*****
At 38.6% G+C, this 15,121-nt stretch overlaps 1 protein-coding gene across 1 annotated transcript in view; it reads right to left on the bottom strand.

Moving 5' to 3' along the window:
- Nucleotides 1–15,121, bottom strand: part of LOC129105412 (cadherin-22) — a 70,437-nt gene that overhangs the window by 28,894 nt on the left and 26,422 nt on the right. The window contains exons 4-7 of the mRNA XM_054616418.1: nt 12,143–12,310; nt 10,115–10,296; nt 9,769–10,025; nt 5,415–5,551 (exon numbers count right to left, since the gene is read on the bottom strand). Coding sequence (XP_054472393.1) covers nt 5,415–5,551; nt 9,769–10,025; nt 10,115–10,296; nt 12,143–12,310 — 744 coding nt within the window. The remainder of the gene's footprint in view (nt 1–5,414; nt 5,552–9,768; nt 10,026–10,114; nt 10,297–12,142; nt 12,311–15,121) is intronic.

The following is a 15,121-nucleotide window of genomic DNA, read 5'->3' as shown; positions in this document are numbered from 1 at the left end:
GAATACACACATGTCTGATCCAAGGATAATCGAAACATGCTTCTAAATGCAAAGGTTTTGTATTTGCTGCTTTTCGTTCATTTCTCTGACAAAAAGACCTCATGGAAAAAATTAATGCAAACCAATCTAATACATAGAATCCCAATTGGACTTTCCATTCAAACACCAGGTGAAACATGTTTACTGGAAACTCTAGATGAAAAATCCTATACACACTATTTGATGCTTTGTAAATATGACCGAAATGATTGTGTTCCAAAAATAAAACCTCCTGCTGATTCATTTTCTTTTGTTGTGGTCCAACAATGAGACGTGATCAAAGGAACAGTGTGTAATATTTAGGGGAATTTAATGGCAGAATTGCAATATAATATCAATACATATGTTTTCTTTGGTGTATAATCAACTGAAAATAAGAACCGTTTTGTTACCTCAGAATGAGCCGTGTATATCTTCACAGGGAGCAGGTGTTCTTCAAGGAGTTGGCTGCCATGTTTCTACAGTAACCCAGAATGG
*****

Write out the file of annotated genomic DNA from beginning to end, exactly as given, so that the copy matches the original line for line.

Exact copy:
At 38.6% G+C, this 15,121-nt stretch overlaps 1 protein-coding gene across 1 annotated transcript in view; it reads right to left on the bottom strand.

Moving 5' to 3' along the window:
- Nucleotides 1–15,121, bottom strand: part of LOC129105412 (cadherin-22) — a 70,437-nt gene that overhangs the window by 28,894 nt on the left and 26,422 nt on the right. The window contains exons 4-7 of the mRNA XM_054616418.1: nt 12,143–12,310; nt 10,115–10,296; nt 9,769–10,025; nt 5,415–5,551 (exon numbers count right to left, since the gene is read on the bottom strand). Coding sequence (XP_054472393.1) covers nt 5,415–5,551; nt 9,769–10,025; nt 10,115–10,296; nt 12,143–12,310 — 744 coding nt within the window. The remainder of the gene's footprint in view (nt 1–5,414; nt 5,552–9,768; nt 10,026–10,114; nt 10,297–12,142; nt 12,311–15,121) is intronic.

The following is a 15,121-nucleotide window of genomic DNA, read 5'->3' as shown; positions in this document are numbered from 1 at the left end:
GAATACACACATGTCTGATCCAAGGATAATCGAAACATGCTTCTAAATGCAAAGGTTTTGTATTTGCTGCTTTTCGTTCATTTCTCTGACAAAAAGACCTCATGGAAAAAATTAATGCAAACCAATCTAATACATAGAATCCCAATTGGACTTTCCATTCAAACACCAGGTGAAACATGTTTACTGGAAACTCTAGATGAAAAATCCTATACACACTATTTGATGCTTTGTAAATATGACCGAAATGATTGTGTTCCAAAAATAAAACCTCCTGCTGATTCATTTTCTTTTGTTGTGGTCCAACAATGAGACGTGATCAAAGGAACAGTGTGTAATATTTAGGGGAATTTAATGGCAGAATTGCAATATAATATCAATACATATGTTTTCTTTGGTGTATAATCAACTGAAAATAAGAACCGTTTTGTTACCTCAGAATGAGCCGTGTATATCTTCACAGGGAGCAGGTGTTCTTCAAGGAGTTGGCTGCCATGTTTCTACAGTAACCCAGAATGG